Behind the Scenes

Meet Derreck Johnson

Eleven questions with Slate’s Web designer.

Screenshot courtesy of Slate
Derreck Johnson in Slate’s New York office.

Screenshot by Slate

“In grand Slate tradition, tell us a little bit about yourself.”

That’s the invitation that concludes every email announcement of a Slate hire.

And that’s the invitation that we’re extending to Slate Web designer Derreck Johnson, who chats about his love for comics, collaborating with the art team, and the proper way to wear a backpack.

Tell us about yourself. Where did you grow up? Where did you work before you came to Slate?

I’m a New York native—Brooklyn, to be exact. I lived in the East Flatbush section of Brooklyn until sixth grade, when my family packed up and moved to Westbury, Long Island. I spent my junior high school, high school, and college years out there. In my early 20s, I moved back to East Flatbush for several years, and now I reside in Williamsburg with my soon-to-be wife.

Before Slate, I worked as a production designer for Essence (with the majority of my duties for Essence Festival) and before that, a Web designer at a marketing company called Track Entertainment.

What do you do at Slate?

I’m a designer on Slate’s art team. Some of the duties include creating cover art for the Slate home page, providing art and photos for pieces, coordinating work with our freelance illustrators, designing sales mocks for our business team, and producing in-house banner art. And sometimes, the Brow Beat team lets me write.

What was your dream job when you were younger?

In the ’90s, I had a hardcore comic book habit. So for a very long time, I wanted to be a comic book illustrator. Someone bought How to Draw Comics the Marvel Way, and I worshipped pencilers like Arthur “Art” Adams, Jim Lee, and Erik Larsen. I was rabidly loyal to Marvel.

What’s your favorite Slate piece and why?

My favorite Slate piece is probably “When Did Two-Strapping Get Cooler Than One-Strapping? A Slate Backpack Investigation,” by Forrest WickmanI was hired by Slate in September 2013, and this was one of the first long pieces that I volunteered to produce art for. It involved a photo illustration, side-by-side movie stills, and pie charts. Yes, PIE CHARTS. At first I didn’t understand why we needed pie charts for this subject, but once I read the story in full, I laughed and cranked them out. That story was also a great introduction to the environment at Slate. Among all the serious news coverage, there’s always room to do fun pieces like Forrest did. More than 12,000 Facebook shares and counting!

Guilty pleasure song? Album?

My guilty pleasure song is “Return of the Mack” by Mark Morrison. Some people cringe when that song comes on in this day and age, but I still enjoy it. I think it has aged like a fine wine. I like a little cheese with my wine.

What’s the hardest part of your job?

I can’t say my job is really “easy” at any given point in time. Since Slate is a media site, things can get pretty fast-paced. So it can be challenging when it’s a busy news week along with other deadlines to meet for other departments. To be honest, the hardest part is probably walking from the 1 train at Christopher Street to the office during the winter. I hate the winter.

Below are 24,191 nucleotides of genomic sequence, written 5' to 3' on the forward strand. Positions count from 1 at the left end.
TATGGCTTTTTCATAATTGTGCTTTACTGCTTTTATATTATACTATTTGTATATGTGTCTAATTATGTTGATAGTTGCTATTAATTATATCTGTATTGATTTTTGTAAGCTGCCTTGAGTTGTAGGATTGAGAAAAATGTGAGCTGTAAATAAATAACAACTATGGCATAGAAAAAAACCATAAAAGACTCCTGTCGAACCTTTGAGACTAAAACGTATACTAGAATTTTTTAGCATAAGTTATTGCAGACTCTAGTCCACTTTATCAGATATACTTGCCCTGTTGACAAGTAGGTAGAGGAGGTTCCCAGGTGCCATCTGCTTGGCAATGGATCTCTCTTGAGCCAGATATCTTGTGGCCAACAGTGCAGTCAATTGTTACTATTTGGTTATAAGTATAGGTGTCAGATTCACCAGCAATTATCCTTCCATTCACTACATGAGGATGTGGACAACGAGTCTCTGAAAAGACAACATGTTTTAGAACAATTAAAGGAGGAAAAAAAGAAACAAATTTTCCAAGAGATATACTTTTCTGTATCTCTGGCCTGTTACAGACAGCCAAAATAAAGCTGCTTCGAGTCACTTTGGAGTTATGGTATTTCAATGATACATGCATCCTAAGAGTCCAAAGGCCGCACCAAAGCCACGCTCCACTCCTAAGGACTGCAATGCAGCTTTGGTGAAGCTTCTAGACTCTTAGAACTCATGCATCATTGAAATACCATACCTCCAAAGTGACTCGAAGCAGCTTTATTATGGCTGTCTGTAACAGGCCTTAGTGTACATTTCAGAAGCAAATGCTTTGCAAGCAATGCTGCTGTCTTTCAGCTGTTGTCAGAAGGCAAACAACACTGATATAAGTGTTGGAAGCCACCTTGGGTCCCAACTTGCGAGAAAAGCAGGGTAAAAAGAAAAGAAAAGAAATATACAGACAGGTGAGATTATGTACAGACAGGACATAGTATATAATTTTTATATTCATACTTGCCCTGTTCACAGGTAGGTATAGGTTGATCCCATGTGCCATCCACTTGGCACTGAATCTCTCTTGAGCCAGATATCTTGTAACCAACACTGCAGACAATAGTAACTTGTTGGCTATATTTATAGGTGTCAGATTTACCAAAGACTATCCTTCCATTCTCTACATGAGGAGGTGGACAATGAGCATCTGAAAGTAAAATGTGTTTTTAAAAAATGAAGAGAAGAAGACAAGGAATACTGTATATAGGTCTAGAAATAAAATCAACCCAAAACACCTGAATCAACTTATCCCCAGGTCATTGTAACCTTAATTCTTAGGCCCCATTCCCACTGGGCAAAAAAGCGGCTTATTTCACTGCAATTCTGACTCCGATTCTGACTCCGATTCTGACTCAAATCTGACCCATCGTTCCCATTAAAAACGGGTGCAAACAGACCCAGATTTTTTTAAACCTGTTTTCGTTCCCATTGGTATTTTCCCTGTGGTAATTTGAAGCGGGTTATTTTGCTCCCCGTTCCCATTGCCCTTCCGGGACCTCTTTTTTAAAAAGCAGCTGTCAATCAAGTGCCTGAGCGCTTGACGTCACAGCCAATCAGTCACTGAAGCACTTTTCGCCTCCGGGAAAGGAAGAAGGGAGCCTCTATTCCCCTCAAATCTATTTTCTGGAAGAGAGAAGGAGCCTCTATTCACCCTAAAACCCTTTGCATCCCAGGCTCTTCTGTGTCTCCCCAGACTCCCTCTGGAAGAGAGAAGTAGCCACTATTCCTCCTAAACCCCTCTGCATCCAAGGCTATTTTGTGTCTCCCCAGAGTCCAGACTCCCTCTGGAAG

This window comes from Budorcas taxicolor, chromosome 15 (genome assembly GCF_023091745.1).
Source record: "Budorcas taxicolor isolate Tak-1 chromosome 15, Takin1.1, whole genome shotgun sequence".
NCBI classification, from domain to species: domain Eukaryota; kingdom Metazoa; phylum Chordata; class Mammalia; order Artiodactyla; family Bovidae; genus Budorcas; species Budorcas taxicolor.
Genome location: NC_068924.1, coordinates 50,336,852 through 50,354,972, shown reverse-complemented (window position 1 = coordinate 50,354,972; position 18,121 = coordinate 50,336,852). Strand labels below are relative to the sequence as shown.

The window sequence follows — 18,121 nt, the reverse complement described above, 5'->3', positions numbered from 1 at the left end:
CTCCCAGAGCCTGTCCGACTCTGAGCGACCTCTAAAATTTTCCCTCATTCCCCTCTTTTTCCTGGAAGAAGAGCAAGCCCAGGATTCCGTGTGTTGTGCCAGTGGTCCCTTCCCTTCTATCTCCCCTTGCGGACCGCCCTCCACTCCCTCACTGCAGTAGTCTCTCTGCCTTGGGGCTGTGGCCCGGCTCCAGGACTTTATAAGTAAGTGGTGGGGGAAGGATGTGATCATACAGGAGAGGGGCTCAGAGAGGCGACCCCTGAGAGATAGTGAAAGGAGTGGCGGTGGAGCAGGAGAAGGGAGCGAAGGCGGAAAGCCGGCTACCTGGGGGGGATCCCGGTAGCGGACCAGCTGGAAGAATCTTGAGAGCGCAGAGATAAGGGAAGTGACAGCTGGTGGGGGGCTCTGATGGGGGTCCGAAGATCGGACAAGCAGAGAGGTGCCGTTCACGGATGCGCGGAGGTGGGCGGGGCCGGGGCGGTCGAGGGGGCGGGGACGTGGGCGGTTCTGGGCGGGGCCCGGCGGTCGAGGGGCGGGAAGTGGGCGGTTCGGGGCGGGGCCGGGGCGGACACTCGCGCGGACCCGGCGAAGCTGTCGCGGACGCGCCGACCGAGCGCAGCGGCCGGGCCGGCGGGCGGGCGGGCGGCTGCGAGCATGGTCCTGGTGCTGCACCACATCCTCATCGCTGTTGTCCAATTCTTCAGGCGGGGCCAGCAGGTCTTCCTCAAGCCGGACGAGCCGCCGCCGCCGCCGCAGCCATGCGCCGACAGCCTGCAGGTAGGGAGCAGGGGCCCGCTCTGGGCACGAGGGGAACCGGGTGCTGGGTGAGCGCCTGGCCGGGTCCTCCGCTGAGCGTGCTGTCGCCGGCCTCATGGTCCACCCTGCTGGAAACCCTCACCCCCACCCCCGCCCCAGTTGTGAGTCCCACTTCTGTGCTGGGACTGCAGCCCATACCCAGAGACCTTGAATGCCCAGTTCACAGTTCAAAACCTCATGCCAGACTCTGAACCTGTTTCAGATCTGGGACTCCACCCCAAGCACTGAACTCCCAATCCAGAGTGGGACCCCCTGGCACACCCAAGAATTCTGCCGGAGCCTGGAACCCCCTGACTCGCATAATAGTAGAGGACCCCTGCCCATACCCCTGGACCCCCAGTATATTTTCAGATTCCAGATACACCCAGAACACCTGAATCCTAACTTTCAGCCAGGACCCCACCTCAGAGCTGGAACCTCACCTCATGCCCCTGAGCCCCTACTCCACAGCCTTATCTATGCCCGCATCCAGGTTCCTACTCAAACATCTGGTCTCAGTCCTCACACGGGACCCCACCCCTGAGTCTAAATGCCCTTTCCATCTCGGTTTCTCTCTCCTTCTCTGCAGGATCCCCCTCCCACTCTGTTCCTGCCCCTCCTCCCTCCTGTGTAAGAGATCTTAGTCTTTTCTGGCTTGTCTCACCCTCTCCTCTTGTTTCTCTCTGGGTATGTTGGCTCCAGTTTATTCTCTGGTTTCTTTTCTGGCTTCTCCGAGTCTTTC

Favorite karaoke song?

Anything by Jodeci or R. Kelly. Never fails.

You always have your headphones on in the New York office. What do you listen to while you work?

I can’t work efficiently without something emitting from my earbuds. It helps me focus. I’m actually listening to the DJ Clark Kent episode of the Juan Epstein podcast right now as I answer these questions. Other times, I’m listening to DJ mixes on Soundcloud or Mixcloud, random playlists or albums on Spotify, and the Pharrell station on Pandora.

Favorite people you follow on Twitter and why? 

My Twitter timeline is all over the place. Right now, my following count is more than 1,200. I follow music and culture magazines (Mass Appeal, OkayplayerYours Truly, Ego Trip, Fader), some art and design magazines (Juxtapoz, The Fox Is Black), and a ton of sneaker sites (Freshnessmag, Complex SneakersSneaker Steal, Kicks Deals). Humans of New York is always great for a mental health break.

As far as personal accounts go, no one is better than desusnice. I’ve known him personally for years now, and he has always been that outlandish and hilarious. His tweets aren’t for everybody. It’s almost like he’s mastered one of the many ways to perfectly utilize Twitter. It’s a perfect platform for him.


Who are your podmates at Slate? Do they have any annoying tics?

My podmates are photo editors Lisa Larson-Walker and Juliana Jimenez, designer Natalie Matthews-Ramo, and office manager Ava Lubell. We also have a seat that hosts an ongoing roster of great interns.

No one has any annoying tics, really. But I do get to hear Ava field all the interesting calls that the office receives on a daily basis. The best call I ever listened to her take was someone trying to sell us “energy.” And she got flustered and yelled at them to not call back anymore and that we didn’t want what we were selling. Seconds later, we discovered it was someone on the sales team prank-calling her.

Do YOU have any annoying tics?

I have allergies, so I am aware that the rest of the pod might have to periodically deal with all the musical stylings of my sinuses (especially in the fall and winter). I have to take care of that. I’m also aware that I’m prone to sing along to whatever music I happen to be listening to at my desk. When someone else at the pod turns and looks at me suddenly, that’s the sign that I’m probably going too high with the volume.